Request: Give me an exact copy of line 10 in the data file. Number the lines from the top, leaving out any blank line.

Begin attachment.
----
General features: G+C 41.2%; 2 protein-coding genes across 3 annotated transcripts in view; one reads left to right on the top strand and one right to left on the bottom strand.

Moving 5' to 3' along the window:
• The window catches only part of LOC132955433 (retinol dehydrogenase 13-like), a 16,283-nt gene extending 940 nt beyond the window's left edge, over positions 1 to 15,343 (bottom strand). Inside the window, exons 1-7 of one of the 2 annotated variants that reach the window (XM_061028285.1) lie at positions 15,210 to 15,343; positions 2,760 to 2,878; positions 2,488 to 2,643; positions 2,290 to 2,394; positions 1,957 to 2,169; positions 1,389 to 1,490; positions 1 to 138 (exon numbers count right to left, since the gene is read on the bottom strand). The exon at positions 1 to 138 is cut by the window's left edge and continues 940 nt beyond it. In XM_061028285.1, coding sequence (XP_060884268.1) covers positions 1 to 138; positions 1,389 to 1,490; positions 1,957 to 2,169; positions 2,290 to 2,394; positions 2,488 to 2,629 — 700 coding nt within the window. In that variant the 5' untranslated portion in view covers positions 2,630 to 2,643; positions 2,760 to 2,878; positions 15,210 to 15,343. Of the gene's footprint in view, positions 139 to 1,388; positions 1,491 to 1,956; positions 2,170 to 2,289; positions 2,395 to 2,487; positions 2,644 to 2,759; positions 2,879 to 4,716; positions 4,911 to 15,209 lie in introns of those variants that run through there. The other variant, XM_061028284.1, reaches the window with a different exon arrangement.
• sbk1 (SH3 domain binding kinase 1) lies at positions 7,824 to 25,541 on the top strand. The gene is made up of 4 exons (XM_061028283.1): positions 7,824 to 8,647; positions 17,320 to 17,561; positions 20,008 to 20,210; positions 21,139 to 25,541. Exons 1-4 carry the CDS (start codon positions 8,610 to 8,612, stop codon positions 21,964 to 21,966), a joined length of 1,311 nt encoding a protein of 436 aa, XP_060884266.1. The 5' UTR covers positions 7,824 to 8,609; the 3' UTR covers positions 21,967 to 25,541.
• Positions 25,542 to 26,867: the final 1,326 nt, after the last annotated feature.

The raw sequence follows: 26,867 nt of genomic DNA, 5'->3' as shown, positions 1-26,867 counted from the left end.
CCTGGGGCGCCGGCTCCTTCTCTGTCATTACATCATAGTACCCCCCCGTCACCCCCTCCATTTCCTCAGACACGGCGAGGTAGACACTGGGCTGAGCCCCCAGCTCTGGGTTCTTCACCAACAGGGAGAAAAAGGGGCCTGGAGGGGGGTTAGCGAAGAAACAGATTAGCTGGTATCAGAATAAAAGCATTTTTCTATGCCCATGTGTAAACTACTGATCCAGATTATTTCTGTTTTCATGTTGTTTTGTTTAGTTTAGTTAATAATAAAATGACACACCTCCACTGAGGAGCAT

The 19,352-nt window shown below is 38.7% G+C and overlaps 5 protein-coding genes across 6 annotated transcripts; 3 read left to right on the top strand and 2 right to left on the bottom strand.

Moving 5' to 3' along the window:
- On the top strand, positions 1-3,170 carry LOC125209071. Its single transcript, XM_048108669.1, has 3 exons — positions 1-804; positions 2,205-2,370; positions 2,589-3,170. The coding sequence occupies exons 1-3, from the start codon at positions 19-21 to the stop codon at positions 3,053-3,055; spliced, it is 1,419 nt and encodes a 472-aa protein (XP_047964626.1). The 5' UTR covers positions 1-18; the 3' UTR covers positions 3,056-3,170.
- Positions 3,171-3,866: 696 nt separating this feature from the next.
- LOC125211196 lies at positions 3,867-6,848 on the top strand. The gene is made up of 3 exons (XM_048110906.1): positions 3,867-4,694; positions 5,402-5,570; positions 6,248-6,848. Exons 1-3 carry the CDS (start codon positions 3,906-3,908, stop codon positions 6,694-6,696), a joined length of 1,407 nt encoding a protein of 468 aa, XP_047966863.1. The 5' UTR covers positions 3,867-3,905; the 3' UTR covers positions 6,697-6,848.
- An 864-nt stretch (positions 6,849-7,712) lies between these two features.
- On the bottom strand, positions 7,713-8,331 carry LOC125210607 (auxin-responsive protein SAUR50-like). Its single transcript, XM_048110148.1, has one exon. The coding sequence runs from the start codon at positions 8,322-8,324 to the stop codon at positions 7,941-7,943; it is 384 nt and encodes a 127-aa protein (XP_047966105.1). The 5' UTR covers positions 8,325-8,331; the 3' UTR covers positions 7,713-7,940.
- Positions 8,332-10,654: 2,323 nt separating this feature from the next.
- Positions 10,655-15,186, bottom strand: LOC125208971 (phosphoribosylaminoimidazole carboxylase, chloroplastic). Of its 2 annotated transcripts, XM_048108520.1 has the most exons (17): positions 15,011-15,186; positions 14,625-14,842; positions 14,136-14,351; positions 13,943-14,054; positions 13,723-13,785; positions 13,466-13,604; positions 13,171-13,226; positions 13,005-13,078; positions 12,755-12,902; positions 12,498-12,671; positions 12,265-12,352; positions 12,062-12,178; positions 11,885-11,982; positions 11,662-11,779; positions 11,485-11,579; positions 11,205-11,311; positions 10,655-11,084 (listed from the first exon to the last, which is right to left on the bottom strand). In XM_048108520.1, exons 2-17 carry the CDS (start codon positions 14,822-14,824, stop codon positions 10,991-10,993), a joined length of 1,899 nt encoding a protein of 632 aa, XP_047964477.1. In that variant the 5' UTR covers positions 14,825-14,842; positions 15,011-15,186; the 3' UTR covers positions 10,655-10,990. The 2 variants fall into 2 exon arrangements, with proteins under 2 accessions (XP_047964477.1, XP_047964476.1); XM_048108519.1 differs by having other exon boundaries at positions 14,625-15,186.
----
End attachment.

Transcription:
- On the top strand, positions 1-3,170 carry LOC125209071. Its single transcript, XM_048108669.1, has 3 exons — positions 1-804; positions 2,205-2,370; positions 2,589-3,170. The coding sequence occupies exons 1-3, from the start codon at positions 19-21 to the stop codon at positions 3,053-3,055; spliced, it is 1,419 nt and encodes a 472-aa protein (XP_047964626.1). The 5' UTR covers positions 1-18; the 3' UTR covers positions 3,056-3,170.